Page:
Recently, Tom Tango posted a methodology that allows you convert player performance via WPA or WAR into player win/loss records. When he encouraged us to go ahead and do this for our own favorite teams, I immediately thought of the 2003 Marlins, so I figured I’d go ahead and make this part of Revisiting ’03.
Essentially, this methodology is a way to break down player contributions in terms of wins and losses. Using WPA ensures that you get the entire team total to add up to the team’s win-loss record, but then you cannot adjust for things like position and defense, which of course hold value. We can use WAR (used here from FanGraphs for ease) to adjust for those things, but then we lose the ability for the entire thing to add up to seasonal win-loss records.
Without further ado, here are your results:
|Rest of Team||1||15|
|Rest of Team||10||10|
All numbers listed here are rounded to the nearest whole value. As a whole, the Marlins were only two wins better than average according to WPA, but they made up the remaining 18 games with pitching/defense. Looking at the pitching/defense table, you can see that much of those wins came from the starting rotation and the pair of relievers who pitched the high leverage innings for the Fish. The starters, along with Ugeth Urbina and Braden Looper, combined for a 39-21 record, with Dontrelle Willis of course being the most impressive. On the hitter’s side, Juan Pierre and Derrek Lee came out with the most wins, with Lee taking only two losses as well. This generally fits with the idea that Lee was the best hitter on the Marlins by a good margin, but it also gives Pierre a lot of credit.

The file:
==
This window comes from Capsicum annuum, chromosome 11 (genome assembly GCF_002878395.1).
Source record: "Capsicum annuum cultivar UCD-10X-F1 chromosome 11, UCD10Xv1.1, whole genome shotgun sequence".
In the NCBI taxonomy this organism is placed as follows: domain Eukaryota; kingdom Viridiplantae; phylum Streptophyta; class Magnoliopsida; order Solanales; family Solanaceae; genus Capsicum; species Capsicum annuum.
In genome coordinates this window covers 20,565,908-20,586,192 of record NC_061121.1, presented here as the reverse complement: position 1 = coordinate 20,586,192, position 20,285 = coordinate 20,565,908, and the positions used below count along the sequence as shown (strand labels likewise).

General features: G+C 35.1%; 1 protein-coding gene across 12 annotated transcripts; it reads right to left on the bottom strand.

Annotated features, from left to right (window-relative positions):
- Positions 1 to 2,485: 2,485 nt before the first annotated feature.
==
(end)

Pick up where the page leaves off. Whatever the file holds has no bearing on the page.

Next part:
I’ve yet to figure out how to do pitchers in this method, but when I do I will update this post. Compare the tables of offensive players. The biggest gainers were Ivan Rodriguez and Alex Gonzalez, which should come as no surprise given that his method takes into account position (catcher and shortstop respectively) and defense (Gonzalez was +6 runs according to UZR). The biggest loser was Juan Encarnacion, who sucked that year on defense (in general, really, but at the time I didn’t necessarily think so). The other players actually came out about the same.
If you ever wanted to look at players in this fashion, there’s a quick way to do it. Go ahead and read through Tango’s instructions on the methodology and take a look at a Marlins team yourself. I’m personally interested in using the WPA method for the 1998 Marlins as well, just to see how bad they were.